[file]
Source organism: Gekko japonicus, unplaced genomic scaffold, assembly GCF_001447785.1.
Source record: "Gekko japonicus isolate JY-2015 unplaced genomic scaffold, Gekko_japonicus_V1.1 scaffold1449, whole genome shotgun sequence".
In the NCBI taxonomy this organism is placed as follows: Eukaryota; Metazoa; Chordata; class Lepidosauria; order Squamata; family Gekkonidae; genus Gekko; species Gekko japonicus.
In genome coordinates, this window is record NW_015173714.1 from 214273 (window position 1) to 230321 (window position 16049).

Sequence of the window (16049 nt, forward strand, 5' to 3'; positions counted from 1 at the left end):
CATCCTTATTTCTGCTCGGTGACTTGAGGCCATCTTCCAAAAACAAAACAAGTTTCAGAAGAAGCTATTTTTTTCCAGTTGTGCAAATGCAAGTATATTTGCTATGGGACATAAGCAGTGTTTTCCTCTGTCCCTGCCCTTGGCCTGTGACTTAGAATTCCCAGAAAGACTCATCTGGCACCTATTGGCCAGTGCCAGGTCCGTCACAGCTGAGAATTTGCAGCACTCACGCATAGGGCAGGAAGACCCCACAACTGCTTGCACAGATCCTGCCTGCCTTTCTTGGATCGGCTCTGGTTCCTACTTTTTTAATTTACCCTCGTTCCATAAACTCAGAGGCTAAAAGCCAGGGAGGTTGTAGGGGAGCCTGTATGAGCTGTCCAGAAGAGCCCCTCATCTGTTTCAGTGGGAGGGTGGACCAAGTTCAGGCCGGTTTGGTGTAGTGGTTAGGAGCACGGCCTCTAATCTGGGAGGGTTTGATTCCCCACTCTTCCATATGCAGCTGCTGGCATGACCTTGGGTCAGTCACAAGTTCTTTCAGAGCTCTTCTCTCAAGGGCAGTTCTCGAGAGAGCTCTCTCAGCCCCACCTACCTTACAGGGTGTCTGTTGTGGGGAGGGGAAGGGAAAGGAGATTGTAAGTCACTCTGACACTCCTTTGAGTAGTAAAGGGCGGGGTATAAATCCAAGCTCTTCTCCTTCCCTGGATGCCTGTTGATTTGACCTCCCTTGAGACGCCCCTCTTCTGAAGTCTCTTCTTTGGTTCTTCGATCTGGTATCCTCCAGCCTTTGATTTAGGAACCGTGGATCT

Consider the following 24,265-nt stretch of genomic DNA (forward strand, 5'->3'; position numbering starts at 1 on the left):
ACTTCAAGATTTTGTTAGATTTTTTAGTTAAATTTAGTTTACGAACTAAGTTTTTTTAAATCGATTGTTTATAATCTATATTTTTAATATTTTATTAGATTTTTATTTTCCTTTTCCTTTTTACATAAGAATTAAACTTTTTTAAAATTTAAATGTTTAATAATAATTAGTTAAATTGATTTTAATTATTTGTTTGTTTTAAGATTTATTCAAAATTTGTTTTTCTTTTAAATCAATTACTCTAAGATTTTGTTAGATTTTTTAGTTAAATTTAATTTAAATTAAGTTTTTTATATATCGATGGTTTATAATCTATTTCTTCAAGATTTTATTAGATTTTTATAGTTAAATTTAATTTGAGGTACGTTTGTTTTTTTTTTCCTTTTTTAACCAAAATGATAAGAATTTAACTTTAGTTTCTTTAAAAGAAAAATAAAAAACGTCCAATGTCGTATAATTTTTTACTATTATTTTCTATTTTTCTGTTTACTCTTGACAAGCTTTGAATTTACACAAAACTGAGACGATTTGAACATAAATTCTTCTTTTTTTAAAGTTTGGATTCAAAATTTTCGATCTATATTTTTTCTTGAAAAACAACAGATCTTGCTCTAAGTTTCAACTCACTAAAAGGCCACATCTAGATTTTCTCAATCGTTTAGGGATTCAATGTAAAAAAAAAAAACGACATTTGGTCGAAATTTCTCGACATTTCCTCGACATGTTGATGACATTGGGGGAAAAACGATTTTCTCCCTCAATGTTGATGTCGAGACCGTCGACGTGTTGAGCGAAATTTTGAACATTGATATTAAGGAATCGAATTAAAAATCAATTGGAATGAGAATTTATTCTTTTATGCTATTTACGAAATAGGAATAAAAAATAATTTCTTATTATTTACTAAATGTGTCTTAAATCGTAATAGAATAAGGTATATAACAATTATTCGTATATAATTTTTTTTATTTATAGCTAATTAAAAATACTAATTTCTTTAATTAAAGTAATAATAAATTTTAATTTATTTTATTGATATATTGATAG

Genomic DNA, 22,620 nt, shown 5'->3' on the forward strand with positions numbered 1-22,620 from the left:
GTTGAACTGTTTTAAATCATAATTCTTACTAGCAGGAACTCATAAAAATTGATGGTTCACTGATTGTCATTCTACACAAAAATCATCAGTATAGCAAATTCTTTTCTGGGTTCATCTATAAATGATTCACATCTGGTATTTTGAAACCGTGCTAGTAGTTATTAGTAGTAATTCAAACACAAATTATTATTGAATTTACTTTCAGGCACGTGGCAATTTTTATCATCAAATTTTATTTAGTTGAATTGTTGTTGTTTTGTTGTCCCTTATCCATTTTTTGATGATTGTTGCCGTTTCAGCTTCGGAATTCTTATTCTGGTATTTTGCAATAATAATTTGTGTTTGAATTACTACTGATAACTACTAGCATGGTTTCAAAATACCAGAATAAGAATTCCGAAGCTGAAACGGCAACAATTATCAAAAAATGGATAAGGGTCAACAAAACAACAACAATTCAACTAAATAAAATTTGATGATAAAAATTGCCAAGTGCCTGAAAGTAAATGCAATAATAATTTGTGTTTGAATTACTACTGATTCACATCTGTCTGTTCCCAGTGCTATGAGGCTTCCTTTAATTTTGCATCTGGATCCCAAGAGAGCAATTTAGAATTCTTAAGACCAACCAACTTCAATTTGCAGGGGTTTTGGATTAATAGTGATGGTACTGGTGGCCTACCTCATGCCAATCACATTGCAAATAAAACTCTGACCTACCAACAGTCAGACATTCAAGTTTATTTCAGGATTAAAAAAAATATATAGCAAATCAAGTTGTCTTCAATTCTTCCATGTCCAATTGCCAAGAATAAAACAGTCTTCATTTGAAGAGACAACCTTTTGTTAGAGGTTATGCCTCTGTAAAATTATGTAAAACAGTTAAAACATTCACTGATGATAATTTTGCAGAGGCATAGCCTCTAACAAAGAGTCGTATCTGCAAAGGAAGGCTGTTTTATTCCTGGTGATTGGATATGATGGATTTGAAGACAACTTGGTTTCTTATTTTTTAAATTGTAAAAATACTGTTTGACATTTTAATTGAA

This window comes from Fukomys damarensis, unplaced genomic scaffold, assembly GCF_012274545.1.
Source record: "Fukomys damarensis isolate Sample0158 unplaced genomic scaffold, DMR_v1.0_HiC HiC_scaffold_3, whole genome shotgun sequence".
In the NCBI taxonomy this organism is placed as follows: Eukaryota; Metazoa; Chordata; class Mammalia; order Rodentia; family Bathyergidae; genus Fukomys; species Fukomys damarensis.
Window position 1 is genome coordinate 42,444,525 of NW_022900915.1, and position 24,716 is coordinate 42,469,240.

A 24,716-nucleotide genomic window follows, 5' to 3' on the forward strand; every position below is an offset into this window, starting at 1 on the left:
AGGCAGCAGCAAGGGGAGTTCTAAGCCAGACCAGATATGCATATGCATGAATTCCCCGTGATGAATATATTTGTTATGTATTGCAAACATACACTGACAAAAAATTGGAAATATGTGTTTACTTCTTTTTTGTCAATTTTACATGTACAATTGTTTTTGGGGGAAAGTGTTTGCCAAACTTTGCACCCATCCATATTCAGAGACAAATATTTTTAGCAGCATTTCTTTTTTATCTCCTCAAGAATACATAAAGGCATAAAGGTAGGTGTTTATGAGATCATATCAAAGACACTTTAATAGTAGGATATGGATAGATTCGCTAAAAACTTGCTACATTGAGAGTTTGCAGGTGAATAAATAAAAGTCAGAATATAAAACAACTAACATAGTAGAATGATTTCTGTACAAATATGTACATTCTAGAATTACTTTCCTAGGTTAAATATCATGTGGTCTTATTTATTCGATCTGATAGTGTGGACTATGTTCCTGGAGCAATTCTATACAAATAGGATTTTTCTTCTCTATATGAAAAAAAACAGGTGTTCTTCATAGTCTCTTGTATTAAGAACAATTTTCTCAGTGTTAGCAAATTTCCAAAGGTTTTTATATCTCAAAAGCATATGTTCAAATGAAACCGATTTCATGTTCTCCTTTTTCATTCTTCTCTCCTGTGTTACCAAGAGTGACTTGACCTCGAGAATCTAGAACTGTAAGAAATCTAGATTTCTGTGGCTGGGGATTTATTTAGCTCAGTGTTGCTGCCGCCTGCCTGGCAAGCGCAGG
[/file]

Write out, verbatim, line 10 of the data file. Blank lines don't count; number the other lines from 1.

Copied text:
GTTGAACTGTTTTAAATCATAATTCTTACTAGCAGGAACTCATAAAAATTGATGGTTCACTGATTGTCATTCTACACAAAAATCATCAGTATAGCAAATTCTTTTCTGGGTTCATCTATAAATGATTCACATCTGGTATTTTGAAACCGTGCTAGTAGTTATTAGTAGTAATTCAAACACAAATTATTATTGAATTTACTTTCAGGCACGTGGCAATTTTTATCATCAAATTTTATTTAGTTGAATTGTTGTTGTTTTGTTGTCCCTTATCCATTTTTTGATGATTGTTGCCGTTTCAGCTTCGGAATTCTTATTCTGGTATTTTGCAATAATAATTTGTGTTTGAATTACTACTGATAACTACTAGCATGGTTTCAAAATACCAGAATAAGAATTCCGAAGCTGAAACGGCAACAATTATCAAAAAATGGATAAGGGTCAACAAAACAACAACAATTCAACTAAATAAAATTTGATGATAAAAATTGCCAAGTGCCTGAAAGTAAATGCAATAATAATTTGTGTTTGAATTACTACTGATTCACATCTGTCTGTTCCCAGTGCTATGAGGCTTCCTTTAATTTTGCATCTGGATCCCAAGAGAGCAATTTAGAATTCTTAAGACCAACCAACTTCAATTTGCAGGGGTTTTGGATTAATAGTGATGGTACTGGTGGCCTACCTCATGCCAATCACATTGCAAATAAAACTCTGACCTACCAACAGTCAGACATTCAAGTTTATTTCAGGATTAAAAAAAATATATAGCAAATCAAGTTGTCTTCAATTCTTCCATGTCCAATTGCCAAGAATAAAACAGTCTTCATTTGAAGAGACAACCTTTTGTTAGAGGTTATGCCTCTGTAAAATTATGTAAAACAGTTAAAACATTCACTGATGATAATTTTGCAGAGGCATAGCCTCTAACAAAGAGTCGTATCTGCAAAGGAAGGCTGTTTTATTCCTGGTGATTGGATATGATGGATTTGAAGACAACTTGGTTTCTTATTTTTTAAATTGTAAAAATACTGTTTGACATTTTAATTGAA